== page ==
There may well be some good reasons to tell your kids that Santa Claus is real. However, today I'd like to talk about one common argument for Santa-ism that I find unconvincing: the idea that belief in Santa encourages imagination.
I think that telling kids the Santa story -- with all its strange and amazing trappings -- definitely encourages imagination. But (imagination-wise) I don't see any added benefit in telling them that it's real.
For full disclosure, I'll admit that I'm sort of half-heartedly playing along with the Santa charade for Léo this year, mostly because I've found that hinting that Mom and Dad bought the presents causes a huge tantrum to have the presents now. At the age of five, "You can't have your train set now because Santa's not bringing it until Christmas" is a lot easier to understand than "You can't have your train set now because opening all the presents on Christmas morning is a fun tradition that we love." (I think his seven-year-old brother Nico is wavering, though, and is leaning towards figuring out that it's all a game.)
In order to analyze this question, I've been noting down some of my kids' fantasy play lately. Here are some examples:
* As I mentioned here, Nico's study of the Solar System has inspired Léo to invent a new Solar System (called the "The Invented Solar System"), which includes multiple giant Earths and -- most importantly -- it's the home of the planet "where live the pitcher poo-poots" (Léo's planet). Pitcher poo-poots, by the way, are a carnivorous plant which (I think) Léo invented when Nico was studying carnivorous plants. You can hear him mention them from offstage during Nico's nature documentary. Another interesting fact he told me about the planet where live the pitcher poo-poots is that the numbers there are finite. Where live the pitcher poo-poots you count 1, 2, 3, 4, 5, 6, 7, 8, 9, "dek", "el", "doe", 100 -- then you're done. (Bonus points to anyone who can guess where "dek", "el", and "doe" come from!)
* During a recent snow storm, Nico became enamored with the idea that Snow Miser sent it, and he started drawing all sorts of diagrams of how Heat Miser and Snow Miser control the weather. I asked him "Now you know that Heat Miser and Snow Miser don't really exist, right?" (People get annoyed at me for pointing out that Santa and God aren't real, but I can't get in trouble for telling kids that Heat Miser and Snow Miser aren't real, can I?) Nico said that Of course he knows that, and explained that it's just pretend, and then went right back to his drawings of which one controls which region during which part of the year. Léo agreed, and went on to add a third Miser brother -- "Train Miser" -- who sends trains all over the world!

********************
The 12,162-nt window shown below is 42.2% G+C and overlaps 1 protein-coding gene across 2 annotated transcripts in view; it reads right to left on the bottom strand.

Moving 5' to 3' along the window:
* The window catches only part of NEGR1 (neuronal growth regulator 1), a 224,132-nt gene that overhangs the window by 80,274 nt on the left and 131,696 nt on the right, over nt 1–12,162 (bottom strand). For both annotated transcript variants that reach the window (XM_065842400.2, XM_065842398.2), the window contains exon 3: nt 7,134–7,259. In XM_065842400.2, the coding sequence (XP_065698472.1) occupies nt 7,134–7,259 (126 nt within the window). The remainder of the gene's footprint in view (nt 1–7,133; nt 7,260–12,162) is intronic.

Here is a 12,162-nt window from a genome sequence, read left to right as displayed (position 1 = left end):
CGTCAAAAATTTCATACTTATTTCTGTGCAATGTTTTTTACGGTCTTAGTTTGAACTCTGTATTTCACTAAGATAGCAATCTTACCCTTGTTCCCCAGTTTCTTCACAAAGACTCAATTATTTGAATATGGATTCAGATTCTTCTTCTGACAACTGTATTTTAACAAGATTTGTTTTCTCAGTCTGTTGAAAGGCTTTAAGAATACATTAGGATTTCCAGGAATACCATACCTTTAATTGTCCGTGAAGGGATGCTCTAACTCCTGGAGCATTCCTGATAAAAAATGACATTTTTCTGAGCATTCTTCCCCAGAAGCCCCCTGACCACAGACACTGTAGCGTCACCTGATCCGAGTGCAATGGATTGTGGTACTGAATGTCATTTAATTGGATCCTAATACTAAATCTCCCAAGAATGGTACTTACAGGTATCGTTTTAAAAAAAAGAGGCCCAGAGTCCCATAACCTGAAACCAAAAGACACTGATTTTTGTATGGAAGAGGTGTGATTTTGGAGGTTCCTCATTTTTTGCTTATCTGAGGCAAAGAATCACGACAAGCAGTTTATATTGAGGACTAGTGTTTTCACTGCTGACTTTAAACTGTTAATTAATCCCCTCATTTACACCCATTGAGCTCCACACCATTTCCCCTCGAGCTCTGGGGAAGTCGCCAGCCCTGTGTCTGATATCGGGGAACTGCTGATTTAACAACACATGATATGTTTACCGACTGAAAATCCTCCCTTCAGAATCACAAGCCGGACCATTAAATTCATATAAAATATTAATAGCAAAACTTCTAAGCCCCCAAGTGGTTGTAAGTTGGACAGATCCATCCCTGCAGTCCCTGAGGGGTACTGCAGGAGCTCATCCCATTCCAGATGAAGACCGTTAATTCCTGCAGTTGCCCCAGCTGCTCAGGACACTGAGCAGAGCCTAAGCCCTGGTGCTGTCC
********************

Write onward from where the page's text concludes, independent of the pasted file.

* Léo has invented an alternate Santa Claus, called "Pirate Santa Claus." Pirate Santa Claus is different from regular Santa Claus in that he has two bags of toys, but all the toys are scary toys (as in The Nightmare before Christmas). Pirate Santa Claus also has a sister who has a long white beard. However, Pirate Santa Clause does not have an eye patch. (I learned these facts when I was helping Léo draw Pirate Santa Claus.)
You can take this evidence both ways. After all, Léo is the more fervent Santa-ist, and he's the one who came up with all the off-the-wall fantasy stories on this list, starting largely from real-life facts he learned from his science-minded older brother Nico. Nico joins in on playing in Léo's imaginary universe, but (left to his own devices) he's more inclined to draw things that are real. On the other hand, in Léo's imaginary world, it doesn't seem to matter much whether the initial stories he uses as raw material are true or not.
Also note that believing a story is true can potentially constrain creativity. I recall that my own (devoutly religious) mom didn't care for Nestor the Donkey or "The Little Drummer Boy" simply because if the birth of Jesus story is true, then you can't just embellish it with lots of made-up characters and episodes as though it were a legend. Yet I remember (as a child) doing elaborate drawings of Santa's workshop -- knowing full well that it wasn't real -- with Mom's approval. That was the beauty of it: if you know it's a legend, you're at liberty to embellish it however you like.
So I'm still not entirely convinced that saying I believe in Santa Claus -- and meaning it -- is more magical than allowing Santa to live in a world of pure imagination. :D